Okay, it isn’t particularly exclusive, but it does happen to be true. Sort of.
Anyway, now that I have your attention, I just wanted to respond to a couple of points that came out of Charlotte’s post earlier today in response to my post about ‘airbrushing.’ More precisely, I would draw your attention to the comments which for me perfectly outline the key difference between liberalism and libertarianism. As Joe Otten points out, it seems to boil down to whether or not you are a foundationalist (in my more perjorative terminology, I describe libertarianism as ‘religion-like’ but it amounts to the same thing). Although I describe myself as a pragmatist, I don’t mean that in the strict, philosophical sense. My ‘pragmatism’ – as I outlined yesterday – is closer to critical rationalism.
The Devils Kitchen doctrine of “listen [to the evidence] and then ridicule the idiots who proposed it anyway” pretty much sums up libertarianism for me. It emerged in the 17th century and then stayed there. In that sense it is quite profoundly anti-historical. Only a libertarian could brand me a “bansturbator” and demand I get hurled out of the Lib Dems for demanding actual evidence before supporting a ban.
One thing I would take issue with is Charlotte’s claim that at least libertarianism is consistent (unlike liberalism). It isn’t that I disagree that libertaarianism isn’t consistent – it certainly is. But it is just plain wrong to argue that liberals are necessarily any less so. The comments by Joe Otten and Richard Gadsden expose how easy it is to end up in some pretty daft places if you “consistently” apply libertarian principles, no matter how much its exponents might squeal “foul” – that is hardly a strength.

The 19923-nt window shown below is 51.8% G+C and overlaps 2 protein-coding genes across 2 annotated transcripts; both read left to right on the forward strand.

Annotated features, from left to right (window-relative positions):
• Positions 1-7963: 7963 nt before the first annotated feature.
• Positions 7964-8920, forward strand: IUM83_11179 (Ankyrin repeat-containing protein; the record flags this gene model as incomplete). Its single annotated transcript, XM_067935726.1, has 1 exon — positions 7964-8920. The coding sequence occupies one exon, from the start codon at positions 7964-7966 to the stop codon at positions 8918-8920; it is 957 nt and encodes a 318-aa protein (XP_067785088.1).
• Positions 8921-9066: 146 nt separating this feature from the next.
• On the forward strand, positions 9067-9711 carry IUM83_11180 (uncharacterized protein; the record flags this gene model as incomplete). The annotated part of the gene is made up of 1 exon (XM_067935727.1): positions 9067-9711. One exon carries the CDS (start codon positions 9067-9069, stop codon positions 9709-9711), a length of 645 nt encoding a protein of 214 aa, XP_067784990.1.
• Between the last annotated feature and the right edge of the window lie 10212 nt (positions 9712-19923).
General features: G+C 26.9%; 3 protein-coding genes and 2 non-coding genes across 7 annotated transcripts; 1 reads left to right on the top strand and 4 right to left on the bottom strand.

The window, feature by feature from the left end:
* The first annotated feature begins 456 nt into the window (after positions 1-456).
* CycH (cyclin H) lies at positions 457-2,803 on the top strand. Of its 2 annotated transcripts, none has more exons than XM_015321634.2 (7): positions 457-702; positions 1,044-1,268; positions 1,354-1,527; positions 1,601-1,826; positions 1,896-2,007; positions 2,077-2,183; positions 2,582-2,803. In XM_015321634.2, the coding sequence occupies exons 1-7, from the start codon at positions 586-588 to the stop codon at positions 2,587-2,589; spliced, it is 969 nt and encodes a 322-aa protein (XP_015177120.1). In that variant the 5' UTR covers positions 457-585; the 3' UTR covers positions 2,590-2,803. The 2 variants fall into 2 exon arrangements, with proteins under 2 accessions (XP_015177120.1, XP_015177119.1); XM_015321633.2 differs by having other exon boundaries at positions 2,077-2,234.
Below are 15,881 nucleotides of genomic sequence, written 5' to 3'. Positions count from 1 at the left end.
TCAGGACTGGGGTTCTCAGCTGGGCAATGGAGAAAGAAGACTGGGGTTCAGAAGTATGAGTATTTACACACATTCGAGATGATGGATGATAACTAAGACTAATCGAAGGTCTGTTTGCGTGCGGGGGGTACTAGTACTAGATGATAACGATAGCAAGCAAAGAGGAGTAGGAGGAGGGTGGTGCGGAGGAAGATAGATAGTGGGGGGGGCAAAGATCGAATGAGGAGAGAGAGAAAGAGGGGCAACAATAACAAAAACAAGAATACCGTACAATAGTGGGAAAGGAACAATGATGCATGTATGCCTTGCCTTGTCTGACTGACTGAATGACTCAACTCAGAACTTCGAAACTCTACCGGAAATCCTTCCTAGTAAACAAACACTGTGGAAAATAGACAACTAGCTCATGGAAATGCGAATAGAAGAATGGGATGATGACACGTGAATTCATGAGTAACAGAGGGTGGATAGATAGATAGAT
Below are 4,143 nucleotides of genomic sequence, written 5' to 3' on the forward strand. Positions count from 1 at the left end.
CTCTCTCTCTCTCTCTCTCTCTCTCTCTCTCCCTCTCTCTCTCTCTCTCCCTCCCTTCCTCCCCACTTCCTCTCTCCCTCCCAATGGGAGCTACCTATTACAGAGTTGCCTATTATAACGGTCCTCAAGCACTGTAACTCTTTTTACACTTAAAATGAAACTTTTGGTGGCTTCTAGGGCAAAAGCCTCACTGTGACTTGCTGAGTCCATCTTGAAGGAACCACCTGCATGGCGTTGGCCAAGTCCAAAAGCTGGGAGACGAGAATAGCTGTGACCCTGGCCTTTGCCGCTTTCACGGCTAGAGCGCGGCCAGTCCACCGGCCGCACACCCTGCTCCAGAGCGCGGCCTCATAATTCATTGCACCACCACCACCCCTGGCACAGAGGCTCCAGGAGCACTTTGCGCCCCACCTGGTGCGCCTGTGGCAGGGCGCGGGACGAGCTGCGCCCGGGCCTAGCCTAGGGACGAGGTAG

The blogosphere’s obsession with libertarianism isn’t mirrored outside of it at all. It will be interesting to see if it turns out to be just a temporal fad or has some lasting impact, but either way I can’t see it ever breaking out into the mainstream. I suspect that its exponents will ultimately fall into two camps: people who ultimately decide that they can’t hold onto the strict tenets of libertarianism and evolve into liberals, and the ones who end up breaking out the Kool-Aid. I do hope Charlotte finds herself in the former category. Her admission that actual facts do matter to her, and the subsequent disapproval that she elicited suggests there’s hope for her yet.